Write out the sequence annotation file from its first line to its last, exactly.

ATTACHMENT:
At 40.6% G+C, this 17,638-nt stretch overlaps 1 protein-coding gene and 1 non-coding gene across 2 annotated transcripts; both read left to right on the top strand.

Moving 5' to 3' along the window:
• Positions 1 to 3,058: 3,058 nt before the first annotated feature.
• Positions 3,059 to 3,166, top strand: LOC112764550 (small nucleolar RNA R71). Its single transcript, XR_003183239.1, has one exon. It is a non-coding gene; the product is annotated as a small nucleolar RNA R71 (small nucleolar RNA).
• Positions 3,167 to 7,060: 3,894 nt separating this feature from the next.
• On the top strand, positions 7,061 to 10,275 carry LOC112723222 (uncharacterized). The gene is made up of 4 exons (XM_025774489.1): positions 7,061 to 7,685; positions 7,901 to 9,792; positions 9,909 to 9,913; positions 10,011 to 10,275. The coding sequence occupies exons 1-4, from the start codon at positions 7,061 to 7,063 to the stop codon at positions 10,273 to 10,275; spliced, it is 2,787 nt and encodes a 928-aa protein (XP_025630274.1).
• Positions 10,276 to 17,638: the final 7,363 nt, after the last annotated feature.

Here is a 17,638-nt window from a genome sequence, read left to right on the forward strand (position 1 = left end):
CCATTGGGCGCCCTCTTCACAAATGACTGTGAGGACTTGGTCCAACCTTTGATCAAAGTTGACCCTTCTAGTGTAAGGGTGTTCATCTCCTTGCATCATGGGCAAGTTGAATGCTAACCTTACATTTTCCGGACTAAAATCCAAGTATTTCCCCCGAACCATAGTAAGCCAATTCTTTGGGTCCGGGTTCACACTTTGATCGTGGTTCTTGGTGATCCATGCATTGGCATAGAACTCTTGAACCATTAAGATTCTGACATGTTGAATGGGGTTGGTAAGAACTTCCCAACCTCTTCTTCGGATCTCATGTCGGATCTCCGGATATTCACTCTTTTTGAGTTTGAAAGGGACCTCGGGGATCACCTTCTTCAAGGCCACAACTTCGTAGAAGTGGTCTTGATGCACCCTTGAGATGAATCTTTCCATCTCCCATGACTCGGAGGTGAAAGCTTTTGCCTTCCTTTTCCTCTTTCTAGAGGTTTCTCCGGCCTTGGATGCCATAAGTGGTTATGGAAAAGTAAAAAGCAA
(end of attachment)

At 40.6% G+C, this 17,638-nt stretch overlaps 1 protein-coding gene and 1 non-coding gene across 2 annotated transcripts; both read left to right on the top strand.

Moving 5' to 3' along the window:
• Positions 1 to 3,058: 3,058 nt before the first annotated feature.
• Positions 3,059 to 3,166, top strand: LOC112764550 (small nucleolar RNA R71). Its single transcript, XR_003183239.1, has one exon. It is a non-coding gene; the product is annotated as a small nucleolar RNA R71 (small nucleolar RNA).
• Positions 3,167 to 7,060: 3,894 nt separating this feature from the next.
• On the top strand, positions 7,061 to 10,275 carry LOC112723222 (uncharacterized). The gene is made up of 4 exons (XM_025774489.1): positions 7,061 to 7,685; positions 7,901 to 9,792; positions 9,909 to 9,913; positions 10,011 to 10,275. The coding sequence occupies exons 1-4, from the start codon at positions 7,061 to 7,063 to the stop codon at positions 10,273 to 10,275; spliced, it is 2,787 nt and encodes a 928-aa protein (XP_025630274.1).
• Positions 10,276 to 17,638: the final 7,363 nt, after the last annotated feature.

Here is a 17,638-nt window from a genome sequence, read left to right on the forward strand (position 1 = left end):
CCATTGGGCGCCCTCTTCACAAATGACTGTGAGGACTTGGTCCAACCTTTGATCAAAGTTGACCCTTCTAGTGTAAGGGTGTTCATCTCCTTGCATCATGGGCAAGTTGAATGCTAACCTTACATTTTCCGGACTAAAATCCAAGTATTTCCCCCGAACCATAGTAAGCCAATTCTTTGGGTCCGGGTTCACACTTTGATCGTGGTTCTTGGTGATCCATGCATTGGCATAGAACTCTTGAACCATTAAGATTCTGACATGTTGAATGGGGTTGGTAAGAACTTCCCAACCTCTTCTTCGGATCTCATGTCGGATCTCCGGATATTCACTCTTTTTGAGTTTGAAAGGGACCTCGGGGATCACCTTCTTCAAGGCCACAACTTCGTAGAAGTGGTCTTGATGCACCCTTGAGATGAATCTTTCCATCTCCCATGACTCGGAGGTGAAAGCTTTTGCCTTCCTTTTCCTCTTTCTAGAGGTTTCTCCGGCCTTGGATGCCATAAGTGGTTATGGAAAAGTAAAAAGCAA